Neutrophils are a type of white blood cell and an extremely important part of our immune system as they help our body to fight infection.
Neutropenia is a condition where a person has an abnormally low concentration of neutrophils.
People who have neutropenia have a higher risk of getting serious infections because they do not have enough neutrophils to fight off invading and harmful bacteria, viruses and fungi.
Cancer patients who are receiving treatment can be at risk of neutropenia. Neutrophils are made in the bone marrow and cancer treatments such as radiation and chemotherapy can affect a patient’s bone health thus impacting neutrophil production. Neutropenia is also a common side effect in people with leukemia and can also be caused by solid tumour malignancies if they infiltrate the bone marrow.
Neutropenia is diagnosed by a routine complete blood count (CBC).
Symptoms of Neutropenia
The following are common signs of neutropenia:
- A fever
- Chills or sweating
- Sore throat, sores in the mouth
- Abdominal pain
- Pain near the anus
- Pain or burning when urinating, or urinating often
- A cough or shortness of breath
- Any redness, swelling, or pain (especially around a cut, wound, or catheter)
- Unusual vaginal discharge or itching
Allopathic Management of Neutropenia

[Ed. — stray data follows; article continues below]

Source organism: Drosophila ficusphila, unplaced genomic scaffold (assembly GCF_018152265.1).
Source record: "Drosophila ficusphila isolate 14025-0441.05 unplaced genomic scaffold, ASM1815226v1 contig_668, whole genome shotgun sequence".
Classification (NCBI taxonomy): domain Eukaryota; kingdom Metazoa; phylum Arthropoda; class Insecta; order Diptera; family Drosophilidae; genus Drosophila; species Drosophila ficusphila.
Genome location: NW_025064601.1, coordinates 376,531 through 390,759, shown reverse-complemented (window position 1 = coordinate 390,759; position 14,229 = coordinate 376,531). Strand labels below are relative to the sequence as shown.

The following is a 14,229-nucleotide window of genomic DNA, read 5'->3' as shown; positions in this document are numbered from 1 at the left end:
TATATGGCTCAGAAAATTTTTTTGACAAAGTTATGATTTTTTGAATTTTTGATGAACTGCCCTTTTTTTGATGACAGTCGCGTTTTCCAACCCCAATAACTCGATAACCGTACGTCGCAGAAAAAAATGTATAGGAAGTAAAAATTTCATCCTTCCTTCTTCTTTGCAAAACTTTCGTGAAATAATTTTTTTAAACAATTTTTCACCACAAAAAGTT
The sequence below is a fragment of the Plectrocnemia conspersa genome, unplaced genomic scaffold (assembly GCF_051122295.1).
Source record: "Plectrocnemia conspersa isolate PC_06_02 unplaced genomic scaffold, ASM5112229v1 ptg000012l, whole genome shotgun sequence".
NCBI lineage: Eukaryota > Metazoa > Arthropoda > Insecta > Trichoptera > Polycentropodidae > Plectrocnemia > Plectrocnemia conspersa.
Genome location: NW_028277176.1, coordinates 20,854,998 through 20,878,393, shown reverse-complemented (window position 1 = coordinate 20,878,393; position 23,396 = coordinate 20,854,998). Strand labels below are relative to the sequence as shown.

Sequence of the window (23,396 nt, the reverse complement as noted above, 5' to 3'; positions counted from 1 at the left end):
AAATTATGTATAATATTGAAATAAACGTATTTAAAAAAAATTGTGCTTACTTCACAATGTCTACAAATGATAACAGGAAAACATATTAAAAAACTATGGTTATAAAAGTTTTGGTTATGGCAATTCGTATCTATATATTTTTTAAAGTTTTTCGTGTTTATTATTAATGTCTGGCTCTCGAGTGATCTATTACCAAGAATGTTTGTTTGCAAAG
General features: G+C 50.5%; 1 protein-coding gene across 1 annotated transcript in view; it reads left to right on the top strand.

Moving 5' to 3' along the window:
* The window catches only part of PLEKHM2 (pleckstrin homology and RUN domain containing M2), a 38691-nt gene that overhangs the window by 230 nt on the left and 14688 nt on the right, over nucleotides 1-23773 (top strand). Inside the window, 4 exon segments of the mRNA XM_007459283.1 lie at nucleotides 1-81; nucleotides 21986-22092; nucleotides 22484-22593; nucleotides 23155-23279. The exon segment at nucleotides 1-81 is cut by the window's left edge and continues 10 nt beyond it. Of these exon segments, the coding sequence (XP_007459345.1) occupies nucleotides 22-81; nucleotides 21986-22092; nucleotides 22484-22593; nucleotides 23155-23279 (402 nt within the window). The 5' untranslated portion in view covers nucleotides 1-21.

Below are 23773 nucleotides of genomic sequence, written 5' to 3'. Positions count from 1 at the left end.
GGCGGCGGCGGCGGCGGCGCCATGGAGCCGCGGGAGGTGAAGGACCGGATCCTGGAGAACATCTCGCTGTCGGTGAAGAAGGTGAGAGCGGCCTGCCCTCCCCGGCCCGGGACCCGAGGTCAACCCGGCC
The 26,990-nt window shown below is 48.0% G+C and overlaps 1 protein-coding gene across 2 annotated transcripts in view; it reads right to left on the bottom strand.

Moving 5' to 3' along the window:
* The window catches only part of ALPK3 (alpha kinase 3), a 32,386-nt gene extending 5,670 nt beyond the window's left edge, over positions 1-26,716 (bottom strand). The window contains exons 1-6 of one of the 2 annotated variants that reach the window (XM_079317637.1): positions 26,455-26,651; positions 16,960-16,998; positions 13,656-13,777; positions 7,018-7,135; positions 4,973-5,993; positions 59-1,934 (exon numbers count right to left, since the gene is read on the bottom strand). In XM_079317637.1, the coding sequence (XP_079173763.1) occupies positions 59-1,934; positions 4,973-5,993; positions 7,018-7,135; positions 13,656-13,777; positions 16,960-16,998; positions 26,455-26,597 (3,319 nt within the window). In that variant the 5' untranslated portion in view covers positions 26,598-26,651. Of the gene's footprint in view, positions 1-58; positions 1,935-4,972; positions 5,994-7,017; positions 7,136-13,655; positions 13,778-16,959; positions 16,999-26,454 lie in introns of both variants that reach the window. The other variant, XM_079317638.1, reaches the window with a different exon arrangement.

The treatment of neutropenia depends on its cause and severity. In some cases cancer treatment may be suspended until neutrophil count rises to an adequate level.
Patients may be given medication to help bone marrow regenerate new neutrophils.
And in cases where a disease has caused the drop in neutrophils, treatment of the disease will occur.
How Can You Support Your Immune System If You Are At Risk of Neutropenia?
Eat a healthy diet
- Protein is the building block for the immune system. Foods such as eggs, quinoa and
lean white meat are good sources
- Zinc is a strong immune booster. Foods rich in zinc include pumpkin seeds, shellfish and
- Omega‐3 fatty acids increase phagocyte activity. Phagocytes are white blood cells that
consume bacteria. Foods include flax seeds, wild caught salmon and chia seeds
- Folate increases neutrophil count. Foods high in folate include leafy green vegetables,
beans, and lentils.
- Stay well hydrated drinking at least 8 glasses of water per day
Wash your hands frequently
Washing your hands helps to prevent the spread of germs to your nose, eyes and mouth. All entry points to your body
Stay away from large groups
You are at greater risk of infection when your immune system is compromised. During this time avoid large groups to help reduce your risk of coming in to contact with potentially harmful germs
Get lots of sleep
Proper sleep is a key piece of a healthy immune system. Aim for 7-9 hours of sleep each night
Neutropenia can be serious. Be aware of the symptoms and contact your doctor if you begin to experience any of them.
Chemotherapy, Radiation, Surgery Natural Strategies for Preparation & Dealing with Side Effects of Cancer Treatments by Cathy Biase BSc., RHN, CPCC